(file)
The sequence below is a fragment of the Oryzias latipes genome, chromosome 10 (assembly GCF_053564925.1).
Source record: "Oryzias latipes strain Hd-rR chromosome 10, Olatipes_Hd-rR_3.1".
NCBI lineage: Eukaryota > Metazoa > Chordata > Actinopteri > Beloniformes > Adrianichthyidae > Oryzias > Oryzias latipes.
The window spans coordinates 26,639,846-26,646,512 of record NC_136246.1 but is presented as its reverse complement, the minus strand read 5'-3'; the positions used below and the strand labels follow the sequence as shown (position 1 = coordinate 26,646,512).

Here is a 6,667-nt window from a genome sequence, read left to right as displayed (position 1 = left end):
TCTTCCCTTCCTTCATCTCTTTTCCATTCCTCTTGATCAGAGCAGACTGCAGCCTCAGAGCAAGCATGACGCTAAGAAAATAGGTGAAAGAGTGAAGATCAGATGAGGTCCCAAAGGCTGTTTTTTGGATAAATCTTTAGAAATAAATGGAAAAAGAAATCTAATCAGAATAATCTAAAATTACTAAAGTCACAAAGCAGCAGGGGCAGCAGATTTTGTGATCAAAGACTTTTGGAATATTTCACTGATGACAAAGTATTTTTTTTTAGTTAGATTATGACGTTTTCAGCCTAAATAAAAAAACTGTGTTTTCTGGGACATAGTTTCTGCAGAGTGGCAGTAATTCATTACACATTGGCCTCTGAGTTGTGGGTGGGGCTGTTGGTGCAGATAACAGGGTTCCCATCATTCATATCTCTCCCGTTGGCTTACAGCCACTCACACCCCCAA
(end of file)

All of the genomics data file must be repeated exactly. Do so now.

The sequence below is a fragment of the Oryzias latipes genome, chromosome 10 (assembly GCF_053564925.1).
Source record: "Oryzias latipes strain Hd-rR chromosome 10, Olatipes_Hd-rR_3.1".
NCBI lineage: Eukaryota > Metazoa > Chordata > Actinopteri > Beloniformes > Adrianichthyidae > Oryzias > Oryzias latipes.
The window spans coordinates 26,639,846-26,646,512 of record NC_136246.1 but is presented as its reverse complement, the minus strand read 5'-3'; the positions used below and the strand labels follow the sequence as shown (position 1 = coordinate 26,646,512).

Here is a 6,667-nt window from a genome sequence, read left to right as displayed (position 1 = left end):
TCTTCCCTTCCTTCATCTCTTTTCCATTCCTCTTGATCAGAGCAGACTGCAGCCTCAGAGCAAGCATGACGCTAAGAAAATAGGTGAAAGAGTGAAGATCAGATGAGGTCCCAAAGGCTGTTTTTTGGATAAATCTTTAGAAATAAATGGAAAAAGAAATCTAATCAGAATAATCTAAAATTACTAAAGTCACAAAGCAGCAGGGGCAGCAGATTTTGTGATCAAAGACTTTTGGAATATTTCACTGATGACAAAGTATTTTTTTTTAGTTAGATTATGACGTTTTCAGCCTAAATAAAAAAACTGTGTTTTCTGGGACATAGTTTCTGCAGAGTGGCAGTAATTCATTACACATTGGCCTCTGAGTTGTGGGTGGGGCTGTTGGTGCAGATAACAGGGTTCCCATCATTCATATCTCTCCCGTTGGCTTACAGCCACTCACACCCCCAA